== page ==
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Universal Life Insurance  

What is Whole Life Insurance?

Whole life, also known as permanent life or ordinary life insurance, is a type of life insurance that is designed to last a lifetime and offers a guaranteed accumulation fund that grows tax deferred.

Unlike term or universal life insurance, whole life has a fixed guaranteed premium and a fixed guaranteed death benefit for the insured’s lifetime. Additionally, permanent life insurance builds guaranteed cash values. With most whole life policies, premium payments are required until the earlier of the insured’s death or to their age100. At age 100, the insured receives the policy’s cash value account which equals the policy’s face amount. At that time, the policy is said to endow and the life insurance coverage ends.

Permanent life insurance premiums are primarily determined by the number of years between an insured’s current age and their age 100. As mentioned, premiums for whole life are guaranteed to remain level for the life of the policy. In order to guarantee level premium payments, the insurance company requires a higher premium in the policy’s early years to balance the significantly higher insurance costs at older ages. Therefore, whole life insurance is the most expensive form of life insurance in the short-run but may be the most cost effective over the long-run. With whole life, you are actually self-funding your life insurance policy.

Whole life insurance policies build guaranteed cash values that grow tax deferred. In the first few years, due to sales fees and early policy costs, cash value growth is very low. However, over time guaranteed cash values can become significant. Actual cash value growth will depend on the face amount of the insurance policy, the amount of the premium payment and how long the policy has been inforce. In general, the larger the policy’s face amount, the higher the required premium and the larger the cash value growth. Furthermore, policies that have been in effect for a longer time period will also have better cash growth.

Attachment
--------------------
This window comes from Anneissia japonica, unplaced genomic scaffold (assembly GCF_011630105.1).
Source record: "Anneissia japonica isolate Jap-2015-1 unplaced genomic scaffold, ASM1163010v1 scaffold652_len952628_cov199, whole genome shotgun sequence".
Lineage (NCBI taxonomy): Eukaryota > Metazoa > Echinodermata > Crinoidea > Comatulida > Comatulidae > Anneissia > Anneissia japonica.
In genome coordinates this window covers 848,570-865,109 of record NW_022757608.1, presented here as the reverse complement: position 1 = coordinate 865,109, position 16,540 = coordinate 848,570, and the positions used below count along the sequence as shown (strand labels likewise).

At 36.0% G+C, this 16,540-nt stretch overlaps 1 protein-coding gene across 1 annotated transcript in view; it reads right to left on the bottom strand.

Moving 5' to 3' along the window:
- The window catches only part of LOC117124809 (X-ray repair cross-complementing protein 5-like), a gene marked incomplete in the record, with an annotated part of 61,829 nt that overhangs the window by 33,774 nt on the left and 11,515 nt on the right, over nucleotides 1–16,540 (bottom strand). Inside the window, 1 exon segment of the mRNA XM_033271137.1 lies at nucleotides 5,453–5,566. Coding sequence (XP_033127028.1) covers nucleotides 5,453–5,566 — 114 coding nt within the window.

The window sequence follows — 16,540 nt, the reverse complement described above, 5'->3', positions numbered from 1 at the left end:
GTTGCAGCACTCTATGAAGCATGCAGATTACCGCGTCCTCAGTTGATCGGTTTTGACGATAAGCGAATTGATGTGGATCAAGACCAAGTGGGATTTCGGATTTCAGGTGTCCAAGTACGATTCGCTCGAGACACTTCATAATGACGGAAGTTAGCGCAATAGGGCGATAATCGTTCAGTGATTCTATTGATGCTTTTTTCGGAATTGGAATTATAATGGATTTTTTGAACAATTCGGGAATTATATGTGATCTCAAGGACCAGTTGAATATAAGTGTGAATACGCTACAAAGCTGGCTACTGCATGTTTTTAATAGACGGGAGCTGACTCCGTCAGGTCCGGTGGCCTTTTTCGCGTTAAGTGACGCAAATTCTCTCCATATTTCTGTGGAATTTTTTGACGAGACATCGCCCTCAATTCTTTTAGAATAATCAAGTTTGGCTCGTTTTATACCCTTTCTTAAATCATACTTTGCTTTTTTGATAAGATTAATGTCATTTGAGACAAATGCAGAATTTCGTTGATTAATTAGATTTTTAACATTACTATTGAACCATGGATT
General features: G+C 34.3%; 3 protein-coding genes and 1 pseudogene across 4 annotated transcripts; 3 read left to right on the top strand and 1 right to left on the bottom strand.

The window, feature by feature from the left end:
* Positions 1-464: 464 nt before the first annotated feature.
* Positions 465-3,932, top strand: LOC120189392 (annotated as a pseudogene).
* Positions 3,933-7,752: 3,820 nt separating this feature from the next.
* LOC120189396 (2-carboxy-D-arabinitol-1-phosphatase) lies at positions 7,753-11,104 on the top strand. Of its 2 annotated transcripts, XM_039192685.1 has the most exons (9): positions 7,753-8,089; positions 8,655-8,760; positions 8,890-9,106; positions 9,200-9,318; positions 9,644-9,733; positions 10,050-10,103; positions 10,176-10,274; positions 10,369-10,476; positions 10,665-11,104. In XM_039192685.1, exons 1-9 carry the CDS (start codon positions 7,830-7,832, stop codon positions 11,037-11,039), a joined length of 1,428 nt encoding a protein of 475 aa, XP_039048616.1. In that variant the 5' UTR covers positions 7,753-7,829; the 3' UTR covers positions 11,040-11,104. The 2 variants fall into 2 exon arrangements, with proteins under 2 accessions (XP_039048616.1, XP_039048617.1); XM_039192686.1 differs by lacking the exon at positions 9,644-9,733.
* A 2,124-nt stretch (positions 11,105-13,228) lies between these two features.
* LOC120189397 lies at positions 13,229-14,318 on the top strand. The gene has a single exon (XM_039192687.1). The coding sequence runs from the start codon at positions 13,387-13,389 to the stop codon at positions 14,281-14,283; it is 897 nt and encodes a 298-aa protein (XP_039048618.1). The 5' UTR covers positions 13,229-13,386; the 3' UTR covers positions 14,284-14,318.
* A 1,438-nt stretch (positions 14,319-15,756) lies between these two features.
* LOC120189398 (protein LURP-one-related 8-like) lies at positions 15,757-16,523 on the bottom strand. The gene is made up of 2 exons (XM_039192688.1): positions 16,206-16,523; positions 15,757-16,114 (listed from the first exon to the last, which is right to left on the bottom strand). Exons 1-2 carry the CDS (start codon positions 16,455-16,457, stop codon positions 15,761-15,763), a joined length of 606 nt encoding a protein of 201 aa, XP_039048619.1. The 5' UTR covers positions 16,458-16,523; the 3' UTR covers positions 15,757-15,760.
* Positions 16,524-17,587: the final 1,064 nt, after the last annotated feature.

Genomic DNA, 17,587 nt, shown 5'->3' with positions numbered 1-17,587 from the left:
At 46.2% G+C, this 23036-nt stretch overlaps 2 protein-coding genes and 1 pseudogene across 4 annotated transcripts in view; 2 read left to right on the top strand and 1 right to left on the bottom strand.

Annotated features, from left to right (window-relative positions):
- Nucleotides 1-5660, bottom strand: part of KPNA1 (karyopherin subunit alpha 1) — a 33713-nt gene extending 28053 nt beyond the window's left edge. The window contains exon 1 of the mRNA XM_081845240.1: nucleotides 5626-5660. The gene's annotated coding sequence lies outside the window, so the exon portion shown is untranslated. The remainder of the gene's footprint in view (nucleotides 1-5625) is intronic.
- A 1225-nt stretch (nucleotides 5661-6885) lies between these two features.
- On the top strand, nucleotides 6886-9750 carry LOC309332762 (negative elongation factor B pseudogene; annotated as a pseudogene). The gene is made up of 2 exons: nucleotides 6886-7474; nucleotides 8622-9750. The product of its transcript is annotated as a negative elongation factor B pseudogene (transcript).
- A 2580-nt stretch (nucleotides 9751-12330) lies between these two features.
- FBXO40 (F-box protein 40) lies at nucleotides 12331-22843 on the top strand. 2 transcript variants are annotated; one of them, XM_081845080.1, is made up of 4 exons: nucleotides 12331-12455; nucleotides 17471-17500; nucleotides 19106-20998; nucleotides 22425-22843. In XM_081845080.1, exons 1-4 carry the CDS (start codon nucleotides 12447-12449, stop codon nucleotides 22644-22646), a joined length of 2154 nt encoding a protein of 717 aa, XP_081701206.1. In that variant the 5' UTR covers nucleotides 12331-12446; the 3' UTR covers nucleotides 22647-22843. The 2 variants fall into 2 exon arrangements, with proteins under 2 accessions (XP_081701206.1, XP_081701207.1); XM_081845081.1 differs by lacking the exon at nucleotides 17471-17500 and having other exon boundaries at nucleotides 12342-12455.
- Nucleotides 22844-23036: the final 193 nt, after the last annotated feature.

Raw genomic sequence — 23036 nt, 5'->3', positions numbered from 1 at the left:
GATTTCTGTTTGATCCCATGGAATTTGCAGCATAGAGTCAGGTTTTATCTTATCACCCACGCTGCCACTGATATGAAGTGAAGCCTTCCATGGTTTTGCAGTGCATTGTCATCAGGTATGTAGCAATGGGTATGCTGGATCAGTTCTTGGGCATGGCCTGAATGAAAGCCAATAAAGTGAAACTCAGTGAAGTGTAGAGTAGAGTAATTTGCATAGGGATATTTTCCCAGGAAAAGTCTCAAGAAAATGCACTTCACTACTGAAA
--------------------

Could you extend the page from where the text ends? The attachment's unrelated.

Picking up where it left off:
Additionally, the insurance company's investment, earnings and claims experience also has an impact on cash value growth. Permanent life insurance can be classified as either participating or nonparticipating. With a participating whole life policy, after all the claims and expenses of the insurance company have been paid for a given policy year, the policy owner is entitled to “participate” in any surplus that remains. This surplus payment is known as a policy dividend and is considered to be a return of excess policy premiums. Dividends are not guaranteed and there are no income taxes paid on life insurance policy dividends. On the other hand, nonparticipating policies do not pay policy dividends. If you are considering whole life insurance, a participating policy is always the best choice.

Policy cash values may be accessed in the form of withdrawals, policy loans or policy surrender. Tax free withdrawals can be made up to the basis of the policy and then cash values accessed via policy loans. The policy basis is the total amount of policy premiums paid to date. Any withdrawal up to the basis is considered return of premium and no taxes are payable. Any withdrawals beyond the policy basis would be subject to income taxation. Once cash values have been withdrawn up to the policy’s basis, a tax free policy loan can be used to draw down cash values. Policy loans are charged a market interest rate and accrue interest over time. As long as the policy retains enough cash value to pay insurance premiums, taxes can be avoided using the withdrawal to basis then policy loan approach. At the insured’s death, any loan balance will be deducted from the policy’s death benefit.

There are many variations of whole life insurance including: participating life, adjustable life, modified life, single-pay life, variable life, and survivorship life or second-to-die insurance. The most important consideration when choosing a whole life policy is to make sure that the policy you choose is a participating policy with good financial ratings.

Advantages of Whole Life:

  • Guaranteed coverage for life
  • Premiums are fixed for the life of the policy
  • Guaranteed cash values
  • Tax deferred growth of cash value
  • Policies may pay non taxable dividends

    Disadvantages of Whole Life:

  • Too expensive over the short-run
  • May not be able to afford the coverage needed
  • Policies are not as flexible as other options
  • Returns on cash value may be lower than expected

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